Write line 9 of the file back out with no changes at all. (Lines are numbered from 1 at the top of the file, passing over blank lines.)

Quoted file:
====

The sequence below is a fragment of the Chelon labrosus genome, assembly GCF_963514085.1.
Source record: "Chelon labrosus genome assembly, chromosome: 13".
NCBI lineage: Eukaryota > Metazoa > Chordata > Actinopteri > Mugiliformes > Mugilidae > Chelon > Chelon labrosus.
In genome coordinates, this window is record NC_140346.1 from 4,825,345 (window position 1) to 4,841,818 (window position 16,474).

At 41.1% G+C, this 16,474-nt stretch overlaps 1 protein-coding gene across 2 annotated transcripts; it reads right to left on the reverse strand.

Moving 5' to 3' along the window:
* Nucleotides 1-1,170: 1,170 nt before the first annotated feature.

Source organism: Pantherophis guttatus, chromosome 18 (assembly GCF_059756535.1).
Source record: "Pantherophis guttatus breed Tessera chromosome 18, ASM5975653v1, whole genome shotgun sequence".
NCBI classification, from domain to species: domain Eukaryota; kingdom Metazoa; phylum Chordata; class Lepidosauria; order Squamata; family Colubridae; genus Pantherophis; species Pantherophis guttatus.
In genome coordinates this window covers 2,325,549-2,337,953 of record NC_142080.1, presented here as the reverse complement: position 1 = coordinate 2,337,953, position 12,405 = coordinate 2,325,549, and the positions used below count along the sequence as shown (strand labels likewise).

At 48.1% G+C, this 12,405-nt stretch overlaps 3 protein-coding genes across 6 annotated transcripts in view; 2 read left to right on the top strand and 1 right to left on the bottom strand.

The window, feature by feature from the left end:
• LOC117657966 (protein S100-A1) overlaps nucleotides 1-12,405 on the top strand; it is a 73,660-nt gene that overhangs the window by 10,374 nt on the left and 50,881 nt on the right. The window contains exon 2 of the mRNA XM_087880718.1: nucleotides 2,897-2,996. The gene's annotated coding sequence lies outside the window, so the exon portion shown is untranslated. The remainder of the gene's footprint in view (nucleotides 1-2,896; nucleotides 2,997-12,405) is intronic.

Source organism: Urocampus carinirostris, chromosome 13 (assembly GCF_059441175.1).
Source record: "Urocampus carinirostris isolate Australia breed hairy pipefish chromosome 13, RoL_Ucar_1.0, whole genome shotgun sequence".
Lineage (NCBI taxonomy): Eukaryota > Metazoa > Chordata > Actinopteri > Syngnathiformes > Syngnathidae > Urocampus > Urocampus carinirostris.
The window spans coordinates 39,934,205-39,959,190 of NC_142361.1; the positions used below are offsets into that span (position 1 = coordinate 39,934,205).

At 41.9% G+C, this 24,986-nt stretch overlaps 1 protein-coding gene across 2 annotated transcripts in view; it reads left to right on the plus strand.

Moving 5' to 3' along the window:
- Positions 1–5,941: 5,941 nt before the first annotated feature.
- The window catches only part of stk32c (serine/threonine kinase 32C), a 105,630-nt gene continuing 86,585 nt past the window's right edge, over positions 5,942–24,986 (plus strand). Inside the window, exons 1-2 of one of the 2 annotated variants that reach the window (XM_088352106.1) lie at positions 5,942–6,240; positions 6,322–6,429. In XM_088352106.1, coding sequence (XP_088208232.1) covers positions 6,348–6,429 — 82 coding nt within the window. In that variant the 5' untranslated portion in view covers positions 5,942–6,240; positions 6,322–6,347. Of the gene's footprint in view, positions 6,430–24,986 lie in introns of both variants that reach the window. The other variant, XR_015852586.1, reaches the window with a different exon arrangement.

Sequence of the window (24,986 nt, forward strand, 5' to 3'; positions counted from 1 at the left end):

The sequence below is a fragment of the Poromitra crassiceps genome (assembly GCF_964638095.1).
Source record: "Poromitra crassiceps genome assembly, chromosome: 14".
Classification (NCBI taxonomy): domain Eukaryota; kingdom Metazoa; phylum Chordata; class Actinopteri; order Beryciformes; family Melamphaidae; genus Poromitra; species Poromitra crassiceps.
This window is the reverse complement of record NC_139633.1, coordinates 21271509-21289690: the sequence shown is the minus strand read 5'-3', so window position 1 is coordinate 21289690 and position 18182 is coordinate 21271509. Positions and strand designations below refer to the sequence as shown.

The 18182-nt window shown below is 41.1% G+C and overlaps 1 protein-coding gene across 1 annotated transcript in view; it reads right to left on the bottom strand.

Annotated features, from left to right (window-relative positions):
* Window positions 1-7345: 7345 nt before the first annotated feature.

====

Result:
Source record: "Pantherophis guttatus breed Tessera chromosome 18, ASM5975653v1, whole genome shotgun sequence".